By Cara Williams,
Special to the AFRO
I became an ally today.
It started slowly. I walked through flamboyant floats, outrageous outfits, and striking men dressed in drag. I wondered to myself: “Is that what Pride is all about.”
I learned today, it is so much more.
Though I am not gay, people may assume because I wear my hair very short. I attended the Gay Pride march in New York City this week.
When I arrived at the Pride March, joyful, confident people, saluting me by wishing me “Happy Pride,” greeted me.
I responded back with the same.
Enormous, even ostentatious floats with dance music pulsed through the parade route.
People dressed in every form of attire imaginable. While others were clothed in…well, not so much.
The atmosphere exuded freedom, gratitude and love.
I marched beside Efrain Sarmiento, a colleague from Latin America who is gay. He met my eyes with tears in his, saying “this is about our freedom.”
In some parts of Latin America, being gay is legal but also deadly.
The Regional Information Network on Violence reports on violence against LGBTQ+ community in Latin America and the Caribbean. Four LGBTQ+ people are murdered every day in Latin America and the Caribbean according to data collected for an inaugural report on the region’s LGBTQ+ community.
Efrian’s tears were a reflection of his freedom, as a Hispanic gay man, to strut down the streets of New York in hot pink shorts and high heels without being harassed or assaulted.
Every nation and nationality “represented” at New York City’s Pride Parade.
Jewish, Asian, Black, Hispanic, Indian, and every other ethnicity imaginable were loud, proud and present.
The common denominator was love.
Marching on my other side was a Jewish woman in her twenties, the sister of a Hearst employee.
A shirt that proudly said “QUEER” draped around her waist in the bold colors of Pride.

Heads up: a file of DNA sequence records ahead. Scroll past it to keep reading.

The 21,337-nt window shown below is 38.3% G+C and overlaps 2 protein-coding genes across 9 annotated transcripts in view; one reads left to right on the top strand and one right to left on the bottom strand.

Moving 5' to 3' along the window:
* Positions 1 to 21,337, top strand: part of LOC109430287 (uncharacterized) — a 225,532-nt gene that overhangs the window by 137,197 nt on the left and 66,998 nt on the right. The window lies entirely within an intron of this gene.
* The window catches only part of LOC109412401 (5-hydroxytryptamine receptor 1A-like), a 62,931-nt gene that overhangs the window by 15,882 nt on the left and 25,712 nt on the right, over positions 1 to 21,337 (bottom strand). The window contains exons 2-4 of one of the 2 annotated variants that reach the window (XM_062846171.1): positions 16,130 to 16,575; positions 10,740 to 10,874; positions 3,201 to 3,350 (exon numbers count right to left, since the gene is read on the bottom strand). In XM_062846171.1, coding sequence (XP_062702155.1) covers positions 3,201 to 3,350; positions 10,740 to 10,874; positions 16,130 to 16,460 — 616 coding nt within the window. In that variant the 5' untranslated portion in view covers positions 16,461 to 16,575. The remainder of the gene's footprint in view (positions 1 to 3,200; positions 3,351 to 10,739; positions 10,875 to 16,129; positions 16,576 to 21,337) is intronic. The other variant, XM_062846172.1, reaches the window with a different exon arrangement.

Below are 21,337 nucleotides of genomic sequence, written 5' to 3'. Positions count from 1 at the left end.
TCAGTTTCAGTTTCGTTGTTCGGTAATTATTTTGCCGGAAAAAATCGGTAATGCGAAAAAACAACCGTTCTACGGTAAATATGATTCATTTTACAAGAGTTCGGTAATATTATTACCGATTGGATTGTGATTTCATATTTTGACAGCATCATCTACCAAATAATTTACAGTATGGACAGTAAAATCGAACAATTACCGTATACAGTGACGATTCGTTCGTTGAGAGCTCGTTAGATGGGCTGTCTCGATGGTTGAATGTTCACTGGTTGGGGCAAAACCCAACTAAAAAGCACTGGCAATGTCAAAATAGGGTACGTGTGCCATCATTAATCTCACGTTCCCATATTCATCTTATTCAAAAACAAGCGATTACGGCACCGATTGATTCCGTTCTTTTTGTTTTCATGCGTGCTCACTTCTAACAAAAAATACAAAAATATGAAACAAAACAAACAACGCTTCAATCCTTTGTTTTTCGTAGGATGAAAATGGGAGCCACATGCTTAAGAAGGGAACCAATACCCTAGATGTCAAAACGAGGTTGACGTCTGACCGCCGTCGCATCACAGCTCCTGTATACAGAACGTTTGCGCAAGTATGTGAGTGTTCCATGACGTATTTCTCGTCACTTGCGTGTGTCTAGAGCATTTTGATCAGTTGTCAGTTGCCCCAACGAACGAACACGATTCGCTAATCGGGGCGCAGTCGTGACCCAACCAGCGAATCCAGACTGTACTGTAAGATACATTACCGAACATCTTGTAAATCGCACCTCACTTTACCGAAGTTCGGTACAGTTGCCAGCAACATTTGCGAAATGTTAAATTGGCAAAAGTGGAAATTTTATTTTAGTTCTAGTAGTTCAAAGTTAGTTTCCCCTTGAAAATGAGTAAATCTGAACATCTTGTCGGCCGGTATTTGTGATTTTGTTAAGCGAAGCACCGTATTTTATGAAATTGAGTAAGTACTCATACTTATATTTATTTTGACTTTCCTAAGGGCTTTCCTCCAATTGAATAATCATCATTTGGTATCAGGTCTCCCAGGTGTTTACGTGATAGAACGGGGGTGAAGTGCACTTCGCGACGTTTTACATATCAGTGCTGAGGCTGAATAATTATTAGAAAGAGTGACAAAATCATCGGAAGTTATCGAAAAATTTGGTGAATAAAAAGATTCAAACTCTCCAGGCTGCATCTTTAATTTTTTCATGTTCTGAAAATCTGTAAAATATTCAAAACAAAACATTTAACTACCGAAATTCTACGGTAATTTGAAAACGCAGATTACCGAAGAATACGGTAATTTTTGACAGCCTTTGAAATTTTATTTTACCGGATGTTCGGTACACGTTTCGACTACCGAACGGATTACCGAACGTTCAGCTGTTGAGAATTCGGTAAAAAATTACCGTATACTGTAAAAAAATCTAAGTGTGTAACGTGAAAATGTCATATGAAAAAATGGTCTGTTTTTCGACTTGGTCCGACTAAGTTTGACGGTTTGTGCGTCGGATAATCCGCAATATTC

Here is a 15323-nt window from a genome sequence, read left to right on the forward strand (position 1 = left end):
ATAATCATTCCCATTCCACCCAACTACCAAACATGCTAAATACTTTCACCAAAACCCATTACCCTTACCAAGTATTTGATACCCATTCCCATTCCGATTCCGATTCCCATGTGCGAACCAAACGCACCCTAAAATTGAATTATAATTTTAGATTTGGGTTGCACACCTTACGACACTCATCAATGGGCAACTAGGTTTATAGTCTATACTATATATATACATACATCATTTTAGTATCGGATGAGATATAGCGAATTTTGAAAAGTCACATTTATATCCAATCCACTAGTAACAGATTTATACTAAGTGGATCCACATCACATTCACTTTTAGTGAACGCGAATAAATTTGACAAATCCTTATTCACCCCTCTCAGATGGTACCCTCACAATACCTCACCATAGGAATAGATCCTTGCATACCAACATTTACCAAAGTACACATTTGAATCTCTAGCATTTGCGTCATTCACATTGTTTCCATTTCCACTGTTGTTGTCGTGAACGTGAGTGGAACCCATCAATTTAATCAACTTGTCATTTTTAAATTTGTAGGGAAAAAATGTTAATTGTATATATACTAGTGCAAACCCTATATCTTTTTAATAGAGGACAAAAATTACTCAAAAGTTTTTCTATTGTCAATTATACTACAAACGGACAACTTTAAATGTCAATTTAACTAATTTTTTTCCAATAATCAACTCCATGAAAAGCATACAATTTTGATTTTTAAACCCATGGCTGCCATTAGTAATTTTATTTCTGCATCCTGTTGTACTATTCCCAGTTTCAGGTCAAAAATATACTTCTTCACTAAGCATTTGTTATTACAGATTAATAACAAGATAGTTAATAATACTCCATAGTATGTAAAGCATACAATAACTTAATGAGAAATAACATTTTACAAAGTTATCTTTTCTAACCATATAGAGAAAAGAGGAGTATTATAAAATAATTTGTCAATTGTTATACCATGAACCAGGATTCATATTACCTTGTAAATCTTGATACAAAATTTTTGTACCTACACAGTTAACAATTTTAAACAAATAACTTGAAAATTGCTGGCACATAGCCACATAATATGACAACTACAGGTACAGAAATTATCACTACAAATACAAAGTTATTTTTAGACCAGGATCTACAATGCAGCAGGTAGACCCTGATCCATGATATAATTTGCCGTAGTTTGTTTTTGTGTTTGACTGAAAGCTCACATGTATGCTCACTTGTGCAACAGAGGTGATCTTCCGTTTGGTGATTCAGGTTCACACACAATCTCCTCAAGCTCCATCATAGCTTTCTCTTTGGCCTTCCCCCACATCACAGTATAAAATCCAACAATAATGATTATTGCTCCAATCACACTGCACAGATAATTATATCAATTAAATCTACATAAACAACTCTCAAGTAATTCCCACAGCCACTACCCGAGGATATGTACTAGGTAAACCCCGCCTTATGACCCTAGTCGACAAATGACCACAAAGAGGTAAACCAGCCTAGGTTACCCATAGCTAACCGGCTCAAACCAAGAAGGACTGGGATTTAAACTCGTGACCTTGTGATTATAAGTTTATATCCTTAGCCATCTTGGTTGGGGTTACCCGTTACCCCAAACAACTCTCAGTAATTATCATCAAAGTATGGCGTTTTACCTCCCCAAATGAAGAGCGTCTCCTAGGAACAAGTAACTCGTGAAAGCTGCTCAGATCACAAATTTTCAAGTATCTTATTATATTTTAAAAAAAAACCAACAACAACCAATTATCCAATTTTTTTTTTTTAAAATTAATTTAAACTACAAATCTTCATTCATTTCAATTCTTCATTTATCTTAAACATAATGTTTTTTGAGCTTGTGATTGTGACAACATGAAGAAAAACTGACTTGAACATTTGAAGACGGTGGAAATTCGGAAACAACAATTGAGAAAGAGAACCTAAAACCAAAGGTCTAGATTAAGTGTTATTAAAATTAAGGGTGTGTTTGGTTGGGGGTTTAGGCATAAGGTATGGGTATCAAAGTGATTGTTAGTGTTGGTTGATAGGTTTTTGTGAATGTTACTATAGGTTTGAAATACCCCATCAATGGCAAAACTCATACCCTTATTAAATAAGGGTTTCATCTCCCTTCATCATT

She became giddy when she spotted a fan displaying the Star of David, as we marched along.
LGBTQ+ rights in Israel are among the most developed in the Middle East. However, orthodox Jews consider identification as gay as an abomination and lesbianism as lewd and promiscuous. Reconstructionist and reformed Judaism does not hold strict views on LGBTQ+ identity and allow same-sex marriage.
“I was proud to see the Jewish community represented,” she said of one of the most anticipated marches in New York City.
The Black community was front and center in planning, participating and celebrating Pride Week. From Andre Thomas, co-chair of the 2022 Pride Festival to Lil’ Kim, LaVerne Cox, Dominique Morgan and others, Black leadership was represented and visible in all parts of the New York Pride experience. The same was true in Washington, D.C. and other major cities across the country this year.
The sober helped the drunken marchers. Native New Yorkers helped out-of-towners.
The City Police Department watched over the parade like a big brother watching over a sibling at a school dance. In prior years, city police marched in the parade itself, but this year, organizers requested uniformed officers refrain from participation.
No disrespect or harassment unfolded as the parade flowed seamlessly through city streets. No fights or arguments erupted along the two-mile march and no one was out of place.
Volunteers dispensed water and brilliant smiles along the parade route.
I felt like an ally of the LGBTQ+ community for the first time. The experience of the march freed a part of me. Before today, I would not have walked so boldly beside gay men and lesbian women.
I would not have been available to witness their declarations of freedom and right to love with whom they want to love. I had always told myself, “that’s none of your business.”
However, today, I hugged my new friends, those LGBTQ+ co-workers I knew from my company and others I met along the parade route.
As we said our goodbyes, a small voice inside of me said, “I’ll be back next year.”
Today, my company stood up and made history. As for me, I made it my business to stand with the LGBTQ+ community.
Because, it is my business.
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